View Poll Results: Less Than Zero : Final Verdict

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  • * Waste of time. Wouldn't recommend.

    0 0%
  • ** Didn't like it much.

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  • *** Average

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  • **** It is a good book.

    5 100.00%
  • ***** Liked it very much. Would strongly recommend it.

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Thread: March '14 / Postmodernism Reading: Less Than Zero by B.E. Ellis

  1. #16
    TobeFrank Paulclem's Avatar
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    Quote Originally Posted by Dark Muse View Post
    I thought the style worked well in both Less Than and American Psycho, but but if he uses this style consistently I can see how by the third or fourth book it might feel a bit diminished.

    So far I have only read the two books by him.
    Yes. It does work well in this one.

    There was a good point about the isolation of the characters - not meeting and being unable to find each other.

    Another thing I've just thought of is the lack of any comment on the characters interiority by the narrator remindex me of Blood Meridian. Is Ellis taking the angle tbat the thoughts and feelings of others are essentially unkbowable? Is this a post modern theme?

  2. #17
    The Poetic Warrior Dark Muse's Avatar
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    Quote Originally Posted by Paulclem View Post
    Yes. It does work well in this one.

    There was a good point about the isolation of the characters - not meeting and being unable to find each other.

    Another thing I've just thought of is the lack of any comment on the characters interiority by the narrator remindex me of Blood Meridian. Is Ellis taking the angle tbat the thoughts and feelings of others are essentially unkbowable? Is this a post modern theme?
    That makes me think of the conversation Clay has with Blair near the end when she asks him if he ever loved her and at first he seems incapable of answering the question, and even after he finally denies that he ever really cared about her he still asks her to stay.

    If Clay is incapable of understanding his own feelings, and doesn't even know how to respond when he is asked what he thinks or feels about something, than how can he begin to have any understanding of what anyone else is thinking or feeling?

    He is completely disconnected from all those around him.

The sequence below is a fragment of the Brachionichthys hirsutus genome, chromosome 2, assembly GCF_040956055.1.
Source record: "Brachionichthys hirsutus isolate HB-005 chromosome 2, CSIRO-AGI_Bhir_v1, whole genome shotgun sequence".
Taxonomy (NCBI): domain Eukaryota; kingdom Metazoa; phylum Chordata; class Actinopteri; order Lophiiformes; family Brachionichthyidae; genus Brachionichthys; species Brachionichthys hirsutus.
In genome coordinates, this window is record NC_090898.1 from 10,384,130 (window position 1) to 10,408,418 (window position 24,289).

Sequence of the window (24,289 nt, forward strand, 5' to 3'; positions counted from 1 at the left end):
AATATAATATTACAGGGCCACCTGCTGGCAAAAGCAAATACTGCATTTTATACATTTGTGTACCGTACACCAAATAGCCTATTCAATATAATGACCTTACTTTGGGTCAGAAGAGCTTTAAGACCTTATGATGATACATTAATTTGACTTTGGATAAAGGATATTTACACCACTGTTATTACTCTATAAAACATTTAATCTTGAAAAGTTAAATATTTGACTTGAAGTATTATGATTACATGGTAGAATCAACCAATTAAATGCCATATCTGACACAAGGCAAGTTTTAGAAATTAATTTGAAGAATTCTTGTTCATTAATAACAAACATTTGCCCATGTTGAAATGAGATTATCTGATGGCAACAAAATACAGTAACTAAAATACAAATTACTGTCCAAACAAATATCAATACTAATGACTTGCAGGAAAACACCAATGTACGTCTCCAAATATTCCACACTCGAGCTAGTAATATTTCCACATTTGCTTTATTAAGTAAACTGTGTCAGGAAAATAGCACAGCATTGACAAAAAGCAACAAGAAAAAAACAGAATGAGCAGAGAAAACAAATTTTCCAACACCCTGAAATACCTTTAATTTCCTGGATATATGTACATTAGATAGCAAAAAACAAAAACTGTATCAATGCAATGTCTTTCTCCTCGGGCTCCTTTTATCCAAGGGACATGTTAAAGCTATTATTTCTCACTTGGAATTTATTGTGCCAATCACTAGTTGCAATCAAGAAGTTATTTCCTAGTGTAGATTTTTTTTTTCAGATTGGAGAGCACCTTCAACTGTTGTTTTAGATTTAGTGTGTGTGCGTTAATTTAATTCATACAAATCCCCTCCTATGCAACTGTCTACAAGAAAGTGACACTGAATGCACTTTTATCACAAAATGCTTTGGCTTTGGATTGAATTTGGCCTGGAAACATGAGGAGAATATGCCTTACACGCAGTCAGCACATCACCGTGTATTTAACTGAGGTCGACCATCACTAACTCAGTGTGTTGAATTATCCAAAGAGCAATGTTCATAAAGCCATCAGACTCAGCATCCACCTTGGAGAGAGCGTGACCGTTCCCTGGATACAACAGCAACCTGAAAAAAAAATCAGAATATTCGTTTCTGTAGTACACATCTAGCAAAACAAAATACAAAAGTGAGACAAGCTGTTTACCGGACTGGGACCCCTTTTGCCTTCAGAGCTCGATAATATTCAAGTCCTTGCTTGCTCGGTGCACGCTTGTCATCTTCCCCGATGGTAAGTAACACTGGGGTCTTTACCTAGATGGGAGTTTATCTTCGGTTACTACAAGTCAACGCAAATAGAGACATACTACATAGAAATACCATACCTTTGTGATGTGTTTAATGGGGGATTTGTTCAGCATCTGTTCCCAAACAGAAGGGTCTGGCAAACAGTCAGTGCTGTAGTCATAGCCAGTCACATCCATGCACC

Clay hasn't even begun to truly know himself yet so he has no way of understanding or relating to anyone else.

    Deep into that darkness peering, long I stood there, wondering, fearing, doubting, dreaming dreams no mortal ever dared to dream before. ~ Edgar Allan Poe

  3. #18
    Registered User Iain Sparrow's Avatar
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    Quote Originally Posted by Paulclem View Post
    I agree with the comments above, and Ellis' characterisation is consistent with his telling of the story - the people are described in terms of their tans, t shirts or hairstyles. I wonder if this way of characterising people is only sustainable in a short novel? I think it achieves its purpose in conveying the isolation of everyone - or their non-merging - but could it sustain a longer novel?

    Is this an aspect of Easton's style in other books or is it a technique he just employs in this one?

    I've read Lunar Park by Ellis, and his character sketches have far more depth than Less Than Zero... but interestingly enough, the story is rather flat and tedious. In fact it's just plain self-absorbed crap.

  4. #19
    TobeFrank Paulclem's Avatar
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    Quote Originally Posted by Dark Muse View Post
    That makes me think of the conversation Clay has with Blair near the end when she asks him if he ever loved her and at first he seems incapable of answering the question, and even after he finally denies that he ever really cared about her he still asks her to stay.

    If Clay is incapable of understanding his own feelings, and doesn't even know how to respond when he is asked what he thinks or feels about something, than how can he begin to have any understanding of what anyone else is thinking or feeling?

    He is completely disconnected from all those around him.

    Clay hasn't even begun to truly know himself yet so he has no way of understanding or relating to anyone else.
    Yes. At the end the narrative voice - Clay's - seems to indicate that he has come to some kind of understanding, but it all seems to be about him leaving that environment.

  5. #20
    TobeFrank Paulclem's Avatar
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    Quote Originally Posted by Iain Sparrow View Post
    I've read Lunar Park by Ellis, and his character sketches have far more depth than Less Than Zero... but interestingly enough, the story is rather flat and tedious. In fact it's just plain self-absorbed crap.
    American Psycho might be a better read. The flatness in Less Than Zero is in the characters.

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